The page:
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For further information, see CMDT PART 6-32: REACTIVE ERYTHEMAS

Key Features

Essentials of Diagnosis

  • Evanescent wheals or hives

  • Intense itching; rarely, pruritus may be absent

  • Most episodes are acute and self-limited (1–2 weeks)

  • Urticaria is divided into acute and chronic forms

  • Chronic urticaria (episodes lasting longer than 6 weeks) may have an autoimmune basis

General Considerations

  • Urticaria may be acute (less than 6 weeks' duration) or chronic (more than 6 weeks' duration)

  • Urticaria can result from many different stimuli on an immunologic or nonimmunologic basis

    • Most common immunologic mechanism is mediated by IgE, which is seen in the majority of patients with acute urticaria

    • Another involves activation of the complement cascade

  • Cholinergic urticaria is triggered by a rise in core body temperature (hot showers, exercise)

  • Cold urticaria is acquired or inherited and triggered by exposure to cold and wind

  • Chronic urticaria

    • Termed "chronic spontaneous urticaria" when there is no identifiable trigger

    • Called chronic inducible urticaria when can be reproducibly triggered; for example

      • Cholinergic urticaria

      • Solar urticarias

      • Cold urticaria

      • Dermatographism

      • Delayed pressure urticaria

  • Some patients with chronic urticaria demonstrate autoantibodies directed against mast cell IgE receptors

  • Autoimmune thyroid disease may be associated with autoimmune urticaria

  • Acute hepatitis infection may be associated with urticarial vasculitis

Clinical Findings

Symptoms and Signs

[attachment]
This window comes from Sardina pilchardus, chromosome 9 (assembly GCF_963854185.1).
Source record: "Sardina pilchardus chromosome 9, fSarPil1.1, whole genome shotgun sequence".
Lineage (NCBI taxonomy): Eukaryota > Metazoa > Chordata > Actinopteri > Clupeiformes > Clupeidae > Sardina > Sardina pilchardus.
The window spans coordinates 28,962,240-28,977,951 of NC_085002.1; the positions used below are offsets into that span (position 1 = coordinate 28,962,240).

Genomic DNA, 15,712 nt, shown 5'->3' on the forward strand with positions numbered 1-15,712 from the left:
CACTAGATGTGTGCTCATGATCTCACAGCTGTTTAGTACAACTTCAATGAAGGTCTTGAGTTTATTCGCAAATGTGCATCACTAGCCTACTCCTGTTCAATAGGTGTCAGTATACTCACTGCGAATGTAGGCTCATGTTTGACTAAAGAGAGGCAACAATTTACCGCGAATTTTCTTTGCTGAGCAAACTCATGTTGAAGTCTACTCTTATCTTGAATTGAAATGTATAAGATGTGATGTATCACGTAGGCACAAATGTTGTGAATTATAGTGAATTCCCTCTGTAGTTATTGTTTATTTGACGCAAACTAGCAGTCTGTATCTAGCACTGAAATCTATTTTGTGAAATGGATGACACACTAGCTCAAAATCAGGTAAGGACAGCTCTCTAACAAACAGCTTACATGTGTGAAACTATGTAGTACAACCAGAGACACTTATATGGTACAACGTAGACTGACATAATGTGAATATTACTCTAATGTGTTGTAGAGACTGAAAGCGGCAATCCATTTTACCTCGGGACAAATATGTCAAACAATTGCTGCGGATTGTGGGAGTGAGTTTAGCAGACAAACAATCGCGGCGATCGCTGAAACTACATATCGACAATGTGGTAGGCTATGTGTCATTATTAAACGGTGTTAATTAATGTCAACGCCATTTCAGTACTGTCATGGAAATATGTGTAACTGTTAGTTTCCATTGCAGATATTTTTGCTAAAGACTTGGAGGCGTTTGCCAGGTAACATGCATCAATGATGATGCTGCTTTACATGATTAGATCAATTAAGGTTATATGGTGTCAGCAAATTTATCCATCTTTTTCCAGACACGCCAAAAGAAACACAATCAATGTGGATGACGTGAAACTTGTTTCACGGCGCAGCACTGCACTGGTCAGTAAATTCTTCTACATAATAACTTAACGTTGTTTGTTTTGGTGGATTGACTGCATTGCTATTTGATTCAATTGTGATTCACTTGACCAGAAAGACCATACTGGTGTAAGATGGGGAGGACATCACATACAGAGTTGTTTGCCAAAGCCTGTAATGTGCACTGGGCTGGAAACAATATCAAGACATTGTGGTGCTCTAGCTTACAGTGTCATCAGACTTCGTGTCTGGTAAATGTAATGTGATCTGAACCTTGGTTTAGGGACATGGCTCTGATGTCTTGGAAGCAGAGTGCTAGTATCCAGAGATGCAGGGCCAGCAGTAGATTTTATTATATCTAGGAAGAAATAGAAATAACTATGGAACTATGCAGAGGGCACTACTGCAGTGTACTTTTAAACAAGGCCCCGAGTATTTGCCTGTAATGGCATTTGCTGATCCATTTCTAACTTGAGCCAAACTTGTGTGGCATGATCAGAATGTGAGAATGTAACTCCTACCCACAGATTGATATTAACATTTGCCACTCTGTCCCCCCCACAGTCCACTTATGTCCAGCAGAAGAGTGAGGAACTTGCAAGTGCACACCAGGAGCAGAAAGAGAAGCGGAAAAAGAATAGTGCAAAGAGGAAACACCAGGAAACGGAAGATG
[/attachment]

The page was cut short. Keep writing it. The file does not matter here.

• Lesions are itchy red swellings of a few millimeters to many centimeters

  • The morphology of the lesions may vary over a period of minutes to hours

  • Individual lesions in true urticaria last less than 24 h, and often only 2–4 h

  • Angioedema is involvement of deeper vessels, with swelling of the lips, eyelids, palms, soles, and genitalia

  • Angioedema is no more likely than urticaria to be associated with systemic complications such as laryngeal edema or hypotension

  • Dermatographism

    • Induced by scratching

    • Can be elicited during the clinic visit by scratching the patient's skin

  • In cholinergic urticaria, wheals are 2–3 mm in diameter with a large surrounding red flare

Differential Diagnosis

  • Vasculitis

  • Erythema multiforme

  • Contact dermatitis (eg, poison oak or ivy)

  • Cellulitis


Laboratory Tests

  • Laboratory studies are not likely to be helpful in the evaluation of acute or chronic urticaria unless there are suggestive findings in the history and physical examination

  • A complete blood count with differential, erythrocyte sedimentation rate or C-reactive protein, thyroid-stimulating hormone, and liver chemistries might be appropriate for some patients with chronic urticaria

  • Functional ELISA test can detect patients with an autoimmune basis for their chronic urticaria

Diagnostic Procedures

  • In patients with individual lesions that persist past 24 h, a skin biopsy may confirm neutrophilic urticaria or urticarial vasculitis




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